If you're unsure whether you need a psychiatrist or a therapist, just choosing a starting point is the most important thing. You can speak with your medical doctor or make an appointment with a psychiatrist or therapist to get started. If you know what type of treatment you will be most interested in, choose accordingly.
You can speak to a licensed therapist online at BetterHelp with no obligation to stay in therapy with them, unless you find it helpful. The insight of a therapist can be very helpful in determining what your symptoms mean, and what can be done to support you in managing them.
Moving Beyond Indecisiveness
You may still be having a hard time knowing where to turn for help. It's normal to have these feelings, especially if you are new to the mental health community. In addition, some mental disorders contribute to your indecisiveness. People who are depressed often have trouble making choices.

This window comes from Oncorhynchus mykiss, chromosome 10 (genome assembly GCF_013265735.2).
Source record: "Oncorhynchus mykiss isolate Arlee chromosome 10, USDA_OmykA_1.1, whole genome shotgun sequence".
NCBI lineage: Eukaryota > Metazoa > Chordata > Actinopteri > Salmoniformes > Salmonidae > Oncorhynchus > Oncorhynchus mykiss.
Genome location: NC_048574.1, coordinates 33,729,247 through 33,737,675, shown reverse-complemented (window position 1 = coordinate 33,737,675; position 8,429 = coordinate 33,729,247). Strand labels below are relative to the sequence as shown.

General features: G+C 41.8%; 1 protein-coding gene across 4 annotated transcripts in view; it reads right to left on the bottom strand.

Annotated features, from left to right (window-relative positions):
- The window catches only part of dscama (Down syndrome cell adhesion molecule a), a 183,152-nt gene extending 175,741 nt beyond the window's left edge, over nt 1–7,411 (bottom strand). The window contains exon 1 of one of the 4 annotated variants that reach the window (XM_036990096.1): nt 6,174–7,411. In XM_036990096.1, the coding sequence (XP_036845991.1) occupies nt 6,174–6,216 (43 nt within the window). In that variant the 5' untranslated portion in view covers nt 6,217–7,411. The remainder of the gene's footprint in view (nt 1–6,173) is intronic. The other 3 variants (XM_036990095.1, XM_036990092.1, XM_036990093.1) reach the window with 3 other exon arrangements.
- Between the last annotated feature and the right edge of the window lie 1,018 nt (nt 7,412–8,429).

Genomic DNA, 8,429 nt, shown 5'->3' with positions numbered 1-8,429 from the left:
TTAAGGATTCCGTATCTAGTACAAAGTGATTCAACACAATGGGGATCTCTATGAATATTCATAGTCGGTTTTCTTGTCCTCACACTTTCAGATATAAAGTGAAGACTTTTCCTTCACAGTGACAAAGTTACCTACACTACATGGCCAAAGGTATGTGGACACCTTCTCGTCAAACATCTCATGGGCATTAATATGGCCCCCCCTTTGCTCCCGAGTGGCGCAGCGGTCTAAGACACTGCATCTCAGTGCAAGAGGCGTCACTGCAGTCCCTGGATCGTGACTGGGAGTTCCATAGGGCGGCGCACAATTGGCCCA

The first thing you need to remember is that you'll probably have the opportunity to change your mind if you realize you've made the wrong choice for you. Second, therapy can help you learn decision-making techniques and give you an opportunity to practice these, which can have a helpful impact in many areas of life. The most important thing on the journey to wellness is to get started, regardless of where or how.